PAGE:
Then there are these other things. Not people we can huddle with because those people are gone. They can't huddle. They can't breathe. They are missing.
But they leave things behind. Tripp left an imprint on Courtney and Cindy and part of what I love in them is the Tripp in and on them. And I think it's part of what they endure in me. My Trippy-ness.
More than that. There are the Tripp things. The leavings. The relics. No, not exactly the bones or the blood like the relics medieval pilgrims venerated of their favorite martyrs.
But other things. I still have a sheaf of Tripp's papers in my office somewhere. I gave most of them to the Gorman's to hold on to. And I do mean to hold on to. His books. His Fender guitar, which they keep in his room right where he kept it. And lots of other things. All the things.
I know about this. This is my (spiritual or not) practice too. I have flowers on my dashboard, Clif bar wrappers in my window, and many other physical items which are primarily embodied memories. Or the memories of bodies of people I love(d).
One of the greatest of these is my momma's banjo. An old Silvertone. She bought it through the Sears catalogue. I learned to play stringed instruments by playing it. And, last year, I liberated it from my brother's closet, and brought it back to Indiana to play it.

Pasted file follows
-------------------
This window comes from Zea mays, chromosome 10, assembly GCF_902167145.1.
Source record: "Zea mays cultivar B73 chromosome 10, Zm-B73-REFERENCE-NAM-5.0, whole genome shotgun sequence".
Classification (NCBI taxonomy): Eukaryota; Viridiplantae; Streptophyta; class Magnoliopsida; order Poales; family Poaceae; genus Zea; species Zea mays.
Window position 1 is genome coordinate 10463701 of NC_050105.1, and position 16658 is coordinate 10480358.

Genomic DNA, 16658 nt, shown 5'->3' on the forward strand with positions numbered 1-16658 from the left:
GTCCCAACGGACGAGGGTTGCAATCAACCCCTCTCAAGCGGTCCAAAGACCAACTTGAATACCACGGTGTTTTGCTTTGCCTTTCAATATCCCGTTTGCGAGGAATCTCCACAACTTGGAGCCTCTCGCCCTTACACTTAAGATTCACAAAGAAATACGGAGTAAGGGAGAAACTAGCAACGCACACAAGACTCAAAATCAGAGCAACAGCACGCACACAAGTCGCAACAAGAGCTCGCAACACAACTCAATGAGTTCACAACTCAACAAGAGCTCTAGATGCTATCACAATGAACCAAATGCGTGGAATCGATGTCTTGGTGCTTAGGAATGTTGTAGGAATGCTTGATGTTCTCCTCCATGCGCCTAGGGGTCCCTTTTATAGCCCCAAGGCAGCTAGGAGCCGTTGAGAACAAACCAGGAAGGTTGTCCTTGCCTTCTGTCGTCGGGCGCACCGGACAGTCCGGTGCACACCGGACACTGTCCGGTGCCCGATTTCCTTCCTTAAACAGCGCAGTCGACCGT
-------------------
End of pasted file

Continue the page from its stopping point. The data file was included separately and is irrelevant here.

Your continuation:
First though, I had all the original strings (which dated back to my mother's ill-advised attempts to learn to play) taken off and bagged up, one for each of her children. Tenor banjos have four strings, in case you are wondering. Each string has my mother's skin cells on it. And mine from when I was nine, which is also sort of strange.
Tonight, I got a new relic. Something unbelievably amazing. Something with Tripp Gorman's skin cells and germs still on it. His mandolin. He wanted one so he could learn to play "Amy" by Pure Prairie League, which was Cindy's favorite song. Ironically or providentially or just coincidentally, it happened to be my mother's favorite song too. That and "Morning Has Broken."
I can still remember Nita putting "Amy" on the stereo while she held a cup of hot coffee to her head, as if she were transfusing the caffeine into her system by osmosis. Weird. Beautiful. My mom. Listening to "Amy." And she never learned to play that dang banjo. But she did fool around with it. And I learned to play it.
Tripp never really learned to play "Amy" or the mandolin for that matter. But he fooled around on it a little, according to Cindy. Now I have it. And tonight I tuned it up and composed a little ditty. I called Cindy and Courtney to listen on their bluetooth while driving home. It made them happy I think.
I don't (yet) know how to play "Amy" but I can play a new song I call "Trippy." I will carry the song, the mandolin, the skin cells, the germs, the relic, the embodied memory of Tripp with me into whatever foggy forever might await. I will hold it dear. It will console me. It will also make me sad.
I can't fit it on my dashboard, but soon, I hope, I'll have a recording of "Trippy" playing through my car stereo, like other musical memories that haunt me and hurt me and huddle with me as I move forward. Into the fog.
When I get everything in this universe figured out, I will include a link to the song so you can hear it. A little bit of Tripp for your ears. In fact, the link will be right here (you might need to download the file, but it won't bite you).
Anyway(s), may all our dates be this lovely.
Forward. Banjos, mandolins, dead flowers clutched to our battered hearts. Drive safely Cindy and Courtney. And hold on tight.